A huge boat makes docking look easy in Empire, south of Belle Chasse in Plaquemines Parish. The location: Mato's Premium Oysters started by industrious Croatians new to the country.
"My uncle came first, and my dad came in 1973, I think, with an empty suitcase," said Mathew Lepetich, who took over the business so his father and uncle could retire.
He was just off the boat after returning from tending to the company's oyster beds. You could say they require more attention than ever. Lepetich said things are not the same since the 2010 BP oil spill.
"I haven't forgotten how to grow oysters, but for some reason they're not reproducing. The same material down that we always did in the past, and they're just not catching," he said.
He is convinced that the millions of gallons of oil that gushed from BP's Macondo well at the bottom of the Gulf of Mexico off Louisiana's coastline remains the culprit.
"First it was the oil spill, then there was dispersants," Lepetich said.
On Monday, the U.S. Fifth Circuit Court of Appeal handed BP a huge legal setback. The court refused to reconsider its prior ruling that basically said that businesses do not have to prove they were directly harmed by BP's oil spill to collect settlement payments.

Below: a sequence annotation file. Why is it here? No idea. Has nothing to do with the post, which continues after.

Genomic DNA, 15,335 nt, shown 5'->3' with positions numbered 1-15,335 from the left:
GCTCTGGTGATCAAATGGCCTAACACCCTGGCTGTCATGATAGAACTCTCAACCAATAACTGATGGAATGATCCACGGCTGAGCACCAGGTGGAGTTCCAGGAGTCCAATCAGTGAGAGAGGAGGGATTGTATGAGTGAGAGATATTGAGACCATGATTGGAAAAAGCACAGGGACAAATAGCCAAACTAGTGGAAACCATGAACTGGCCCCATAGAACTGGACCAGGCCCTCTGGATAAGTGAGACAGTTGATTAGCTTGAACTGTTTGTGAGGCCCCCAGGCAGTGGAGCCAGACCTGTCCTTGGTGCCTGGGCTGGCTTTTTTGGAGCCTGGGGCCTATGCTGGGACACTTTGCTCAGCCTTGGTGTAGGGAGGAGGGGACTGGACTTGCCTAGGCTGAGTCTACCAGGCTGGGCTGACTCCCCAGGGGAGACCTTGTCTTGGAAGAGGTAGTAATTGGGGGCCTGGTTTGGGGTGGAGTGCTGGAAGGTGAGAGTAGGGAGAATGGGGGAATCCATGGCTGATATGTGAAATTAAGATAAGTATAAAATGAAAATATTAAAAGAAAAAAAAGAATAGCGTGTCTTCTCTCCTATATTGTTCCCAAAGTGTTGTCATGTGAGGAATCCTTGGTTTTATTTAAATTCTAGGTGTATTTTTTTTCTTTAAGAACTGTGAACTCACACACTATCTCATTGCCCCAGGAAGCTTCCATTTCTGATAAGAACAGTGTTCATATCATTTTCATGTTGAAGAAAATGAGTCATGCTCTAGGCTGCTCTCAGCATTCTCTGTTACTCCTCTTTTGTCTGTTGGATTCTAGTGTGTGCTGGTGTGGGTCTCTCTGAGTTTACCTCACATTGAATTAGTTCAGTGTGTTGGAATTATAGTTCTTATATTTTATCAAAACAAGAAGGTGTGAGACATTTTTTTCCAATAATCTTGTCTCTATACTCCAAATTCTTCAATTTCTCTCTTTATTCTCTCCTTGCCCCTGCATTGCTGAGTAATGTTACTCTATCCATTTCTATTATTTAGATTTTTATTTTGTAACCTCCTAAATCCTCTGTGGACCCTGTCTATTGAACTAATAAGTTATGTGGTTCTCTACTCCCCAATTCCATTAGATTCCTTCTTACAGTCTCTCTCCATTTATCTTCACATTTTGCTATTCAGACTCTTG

The decision could lead to the resumption of a claims process that has been stalled for months. BP agreed in a 2012 settlement to pay claims without requiring proof that losses were directly caused by the spill and oil well blast that killed 11 workers.
But then the company waged a public relations campaign in national newspapers accusing some businesses of cashing in on damages they did not deserve.
BP's Geoff Morrell issued the following statement in response to Monday's appeals court ruling:
"BP is disappointed that the full Fifth Circuit will not be considering the divided panel decisions relating to the compensation of claims for losses that have no apparent connection to the spill. The company is considering its legal options."
Lepetich is emphatic that all of his company's claims are legitimate.
"I had the proof and everything and they still didn't want to pay it," he said.
He said he still has about eight claims pending that are worth millions.
"All my income is still pending. They only paid us - they paid us for the leases," he said.
If BP decides to take this fight to the U.S. Supreme Court, Lepetich wouldn't be surprised. He believes the company has a big interest in dragging this thing out.
"Delay, delay, and then once you string me out for two or three more years and I'm dying for money, you could probably settle me for 25 cents on the dollar," Lepetich said. "They offered us 50 two years later - 50 cents on the dollar."
Attorney Danny Becnel, who represents hundreds of oil spill victims, said Tuesday that he believes BP will go to the U.S. Supreme Court.
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